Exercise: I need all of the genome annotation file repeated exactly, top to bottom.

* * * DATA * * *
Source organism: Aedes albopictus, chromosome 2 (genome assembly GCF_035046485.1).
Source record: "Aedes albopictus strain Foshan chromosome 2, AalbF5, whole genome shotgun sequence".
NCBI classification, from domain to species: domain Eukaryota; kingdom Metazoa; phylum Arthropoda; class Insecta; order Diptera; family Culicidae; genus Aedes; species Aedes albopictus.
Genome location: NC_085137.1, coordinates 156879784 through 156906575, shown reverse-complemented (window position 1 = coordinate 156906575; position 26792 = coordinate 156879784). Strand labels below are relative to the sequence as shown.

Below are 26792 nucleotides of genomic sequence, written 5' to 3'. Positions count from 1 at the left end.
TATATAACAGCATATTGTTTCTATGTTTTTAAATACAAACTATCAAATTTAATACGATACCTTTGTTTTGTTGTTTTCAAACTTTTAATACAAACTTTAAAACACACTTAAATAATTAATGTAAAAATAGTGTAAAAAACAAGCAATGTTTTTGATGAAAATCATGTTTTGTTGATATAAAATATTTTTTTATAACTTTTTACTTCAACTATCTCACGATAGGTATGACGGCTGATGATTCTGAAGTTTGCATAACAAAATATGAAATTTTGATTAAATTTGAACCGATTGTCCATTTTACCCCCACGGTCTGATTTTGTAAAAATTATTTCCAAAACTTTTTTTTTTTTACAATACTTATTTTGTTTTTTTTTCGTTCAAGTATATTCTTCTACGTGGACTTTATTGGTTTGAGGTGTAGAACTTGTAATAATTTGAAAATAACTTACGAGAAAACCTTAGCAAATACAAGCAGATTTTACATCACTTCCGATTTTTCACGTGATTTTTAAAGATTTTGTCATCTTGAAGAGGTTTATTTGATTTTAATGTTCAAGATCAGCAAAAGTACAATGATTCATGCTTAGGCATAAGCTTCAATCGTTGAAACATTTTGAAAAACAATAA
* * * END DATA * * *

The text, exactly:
Source organism: Aedes albopictus, chromosome 2 (genome assembly GCF_035046485.1).
Source record: "Aedes albopictus strain Foshan chromosome 2, AalbF5, whole genome shotgun sequence".
NCBI classification, from domain to species: domain Eukaryota; kingdom Metazoa; phylum Arthropoda; class Insecta; order Diptera; family Culicidae; genus Aedes; species Aedes albopictus.
Genome location: NC_085137.1, coordinates 156879784 through 156906575, shown reverse-complemented (window position 1 = coordinate 156906575; position 26792 = coordinate 156879784). Strand labels below are relative to the sequence as shown.

Below are 26792 nucleotides of genomic sequence, written 5' to 3'. Positions count from 1 at the left end.
TATATAACAGCATATTGTTTCTATGTTTTTAAATACAAACTATCAAATTTAATACGATACCTTTGTTTTGTTGTTTTCAAACTTTTAATACAAACTTTAAAACACACTTAAATAATTAATGTAAAAATAGTGTAAAAAACAAGCAATGTTTTTGATGAAAATCATGTTTTGTTGATATAAAATATTTTTTTATAACTTTTTACTTCAACTATCTCACGATAGGTATGACGGCTGATGATTCTGAAGTTTGCATAACAAAATATGAAATTTTGATTAAATTTGAACCGATTGTCCATTTTACCCCCACGGTCTGATTTTGTAAAAATTATTTCCAAAACTTTTTTTTTTTTACAATACTTATTTTGTTTTTTTTTCGTTCAAGTATATTCTTCTACGTGGACTTTATTGGTTTGAGGTGTAGAACTTGTAATAATTTGAAAATAACTTACGAGAAAACCTTAGCAAATACAAGCAGATTTTACATCACTTCCGATTTTTCACGTGATTTTTAAAGATTTTGTCATCTTGAAGAGGTTTATTTGATTTTAATGTTCAAGATCAGCAAAAGTACAATGATTCATGCTTAGGCATAAGCTTCAATCGTTGAAACATTTTGAAAAACAATAA